Tricky, too, will be planning where to socialise once the weather turns. The unusually warm spring followed by a balmy summer has been a blessing in a year that’s required us to socialise almost exclusively outdoors. What will the return of drizzly days and chilly nights mean for our social plans?
‘As the summer sneaks into autumn, we will be focusing on culinary experiences, and maybe even some silent discos to replace the usual after-party,’ says Wadsworth, revealing what could become a trend across the private events industry. She also believes people will continue socialising outdoors where possible, looking to their winter wardrobes to help them adapt to the cooler weather. Wadsworth adds that she and her team will continue helping clients with the logistics around ‘appropriate table configurations’, also offering them ‘bespoke, softly scented hand sanitiser and handmade, embroidered silk face masks to make everything feel a little nicer.’
Jackson, who witnessed her local allotment become the social epicentre of the community during lockdown, believes people will always find a way to socialise, even if it means doing so in smaller circles. ‘It was really interesting through lockdown to see the allotment becoming more and more important to people as the opportunity to be in other social spaces beyond the home disappeared,’ she recalls.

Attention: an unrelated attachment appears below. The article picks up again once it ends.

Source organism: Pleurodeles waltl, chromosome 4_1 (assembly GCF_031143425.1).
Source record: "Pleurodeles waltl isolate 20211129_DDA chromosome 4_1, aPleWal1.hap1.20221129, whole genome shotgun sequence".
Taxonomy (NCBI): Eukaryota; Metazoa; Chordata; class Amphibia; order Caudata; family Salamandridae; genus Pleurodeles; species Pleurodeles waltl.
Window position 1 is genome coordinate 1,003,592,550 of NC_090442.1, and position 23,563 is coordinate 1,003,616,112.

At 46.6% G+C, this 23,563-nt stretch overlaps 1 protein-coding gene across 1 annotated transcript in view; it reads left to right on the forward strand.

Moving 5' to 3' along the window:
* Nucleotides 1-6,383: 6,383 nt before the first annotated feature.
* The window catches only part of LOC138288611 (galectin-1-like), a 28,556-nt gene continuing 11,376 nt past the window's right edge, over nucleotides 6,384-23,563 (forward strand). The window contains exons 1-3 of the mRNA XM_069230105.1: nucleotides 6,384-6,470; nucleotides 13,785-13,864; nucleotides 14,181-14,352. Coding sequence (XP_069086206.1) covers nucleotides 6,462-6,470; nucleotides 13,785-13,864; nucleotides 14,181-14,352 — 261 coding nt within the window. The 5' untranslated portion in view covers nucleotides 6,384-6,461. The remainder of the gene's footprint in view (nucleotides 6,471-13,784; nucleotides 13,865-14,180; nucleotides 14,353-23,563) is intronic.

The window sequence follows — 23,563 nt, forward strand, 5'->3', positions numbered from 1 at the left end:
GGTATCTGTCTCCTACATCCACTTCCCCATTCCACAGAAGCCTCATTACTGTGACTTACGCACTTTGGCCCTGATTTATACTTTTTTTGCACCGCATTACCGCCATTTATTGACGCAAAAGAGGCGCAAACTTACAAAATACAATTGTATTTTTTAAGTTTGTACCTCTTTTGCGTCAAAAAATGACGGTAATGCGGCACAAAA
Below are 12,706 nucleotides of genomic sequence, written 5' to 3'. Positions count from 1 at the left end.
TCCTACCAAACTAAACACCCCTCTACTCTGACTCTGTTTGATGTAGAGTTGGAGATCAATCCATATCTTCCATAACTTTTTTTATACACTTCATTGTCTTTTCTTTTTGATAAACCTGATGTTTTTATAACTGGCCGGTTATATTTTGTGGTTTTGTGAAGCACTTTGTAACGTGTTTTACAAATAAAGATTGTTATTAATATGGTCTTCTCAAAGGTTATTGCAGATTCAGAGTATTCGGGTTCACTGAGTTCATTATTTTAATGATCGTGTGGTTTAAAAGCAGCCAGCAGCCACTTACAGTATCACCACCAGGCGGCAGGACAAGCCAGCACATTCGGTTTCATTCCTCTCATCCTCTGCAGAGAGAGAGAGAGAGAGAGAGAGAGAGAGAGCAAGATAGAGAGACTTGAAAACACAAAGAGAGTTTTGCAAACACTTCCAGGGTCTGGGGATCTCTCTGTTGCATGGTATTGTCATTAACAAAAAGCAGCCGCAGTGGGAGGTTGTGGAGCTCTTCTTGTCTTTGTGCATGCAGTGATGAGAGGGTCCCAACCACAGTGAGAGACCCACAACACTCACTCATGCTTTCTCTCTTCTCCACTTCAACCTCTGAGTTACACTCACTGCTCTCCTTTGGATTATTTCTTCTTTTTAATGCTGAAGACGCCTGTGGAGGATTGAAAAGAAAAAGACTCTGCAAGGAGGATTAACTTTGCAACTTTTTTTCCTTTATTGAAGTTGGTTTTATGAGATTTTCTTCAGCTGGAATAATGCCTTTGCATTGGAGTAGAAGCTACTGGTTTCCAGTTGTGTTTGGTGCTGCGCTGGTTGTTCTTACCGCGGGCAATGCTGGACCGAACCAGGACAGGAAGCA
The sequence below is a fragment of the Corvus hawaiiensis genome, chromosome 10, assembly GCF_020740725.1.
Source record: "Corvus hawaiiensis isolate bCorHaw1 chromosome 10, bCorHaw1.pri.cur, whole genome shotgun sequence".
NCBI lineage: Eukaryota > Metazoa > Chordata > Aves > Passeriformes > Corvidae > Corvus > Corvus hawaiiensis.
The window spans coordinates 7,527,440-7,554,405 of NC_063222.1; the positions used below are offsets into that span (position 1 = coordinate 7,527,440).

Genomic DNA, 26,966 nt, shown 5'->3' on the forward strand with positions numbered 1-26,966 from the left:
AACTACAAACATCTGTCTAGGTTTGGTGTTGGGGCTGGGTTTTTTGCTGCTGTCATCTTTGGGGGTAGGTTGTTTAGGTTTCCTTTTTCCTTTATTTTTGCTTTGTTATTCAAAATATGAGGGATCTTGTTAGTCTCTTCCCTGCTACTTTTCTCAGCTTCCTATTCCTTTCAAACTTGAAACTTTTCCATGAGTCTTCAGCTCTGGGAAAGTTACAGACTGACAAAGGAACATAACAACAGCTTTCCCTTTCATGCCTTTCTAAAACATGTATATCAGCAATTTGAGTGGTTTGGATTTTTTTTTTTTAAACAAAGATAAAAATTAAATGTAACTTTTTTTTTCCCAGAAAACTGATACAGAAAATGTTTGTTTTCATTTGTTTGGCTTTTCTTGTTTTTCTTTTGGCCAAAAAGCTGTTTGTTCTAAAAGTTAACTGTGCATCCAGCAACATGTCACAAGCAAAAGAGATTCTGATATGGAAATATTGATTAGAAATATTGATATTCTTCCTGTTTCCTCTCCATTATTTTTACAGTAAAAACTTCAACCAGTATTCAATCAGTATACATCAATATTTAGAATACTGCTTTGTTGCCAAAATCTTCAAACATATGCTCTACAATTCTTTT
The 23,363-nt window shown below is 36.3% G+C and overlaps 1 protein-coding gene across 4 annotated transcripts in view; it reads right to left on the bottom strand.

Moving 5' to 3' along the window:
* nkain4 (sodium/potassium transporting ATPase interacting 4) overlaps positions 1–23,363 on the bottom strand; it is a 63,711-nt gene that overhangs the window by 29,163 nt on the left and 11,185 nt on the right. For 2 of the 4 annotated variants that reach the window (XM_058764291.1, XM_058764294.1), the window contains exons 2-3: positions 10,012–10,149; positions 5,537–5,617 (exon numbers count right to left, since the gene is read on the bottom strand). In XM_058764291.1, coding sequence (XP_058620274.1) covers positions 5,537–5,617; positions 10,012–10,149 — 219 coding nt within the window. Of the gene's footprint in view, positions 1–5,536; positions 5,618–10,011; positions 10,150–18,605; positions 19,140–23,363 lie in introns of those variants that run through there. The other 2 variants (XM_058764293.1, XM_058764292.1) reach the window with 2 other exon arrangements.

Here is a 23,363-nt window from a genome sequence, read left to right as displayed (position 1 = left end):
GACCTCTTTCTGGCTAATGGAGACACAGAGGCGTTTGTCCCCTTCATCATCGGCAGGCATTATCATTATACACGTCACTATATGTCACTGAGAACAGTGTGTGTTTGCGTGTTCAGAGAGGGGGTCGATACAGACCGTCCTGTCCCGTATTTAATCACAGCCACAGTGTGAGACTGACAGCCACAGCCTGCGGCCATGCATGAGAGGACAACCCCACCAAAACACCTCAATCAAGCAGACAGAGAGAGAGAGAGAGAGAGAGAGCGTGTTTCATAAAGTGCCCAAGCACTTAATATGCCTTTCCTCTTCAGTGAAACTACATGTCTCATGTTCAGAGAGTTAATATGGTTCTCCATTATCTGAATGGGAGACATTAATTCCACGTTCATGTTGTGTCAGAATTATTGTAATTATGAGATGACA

‘[The new measures] might mean that people stick to living more local lives and hanging out closer to home, or at home in smaller groups,’ she says. ‘This also links to changes in work life; if, for example, a lot of people continue to work from home and don't return to central London in droves, they might be more likely to socialise nearer where they live.’
So, are these new ways of socialising here for good, or are we likely to revert back to ‘old normal’ traditions if and when it’s safe?
In Jackson’s view, this will depend as much on whether institutions survive further months without the business as on our appetite to get back out there. ‘We will have to see which spaces and places survive this crisis. If a lot of nightclubs, cafés and cinemas close down, it will take a while to build that social sphere back up again,’ she points out.
At the same time, Jackson is confident that, as social beings, our desire for face-to-face contact isn’t going anywhere. ‘Maybe I'm being a romantic humanist here, but I can't see online contact replacing in-person contact,’ she says. ‘For many people, video calls and endless Zoom meetings are ultimately exhausting and unsatisfactory. We are social animals and a new social realm will emerge.'
Wadsworth is hopeful for an eventual return to the old ways of socialising, too, but believes there is some good we can take away from this experience. ‘I truly hope that we can learn from the lessons we have been taught, by appreciating the time we have with loved ones,’ she says. ‘However, once a vaccine comes into force we, like everyone else, can’t wait to celebrate properly en masse with friends new and old.’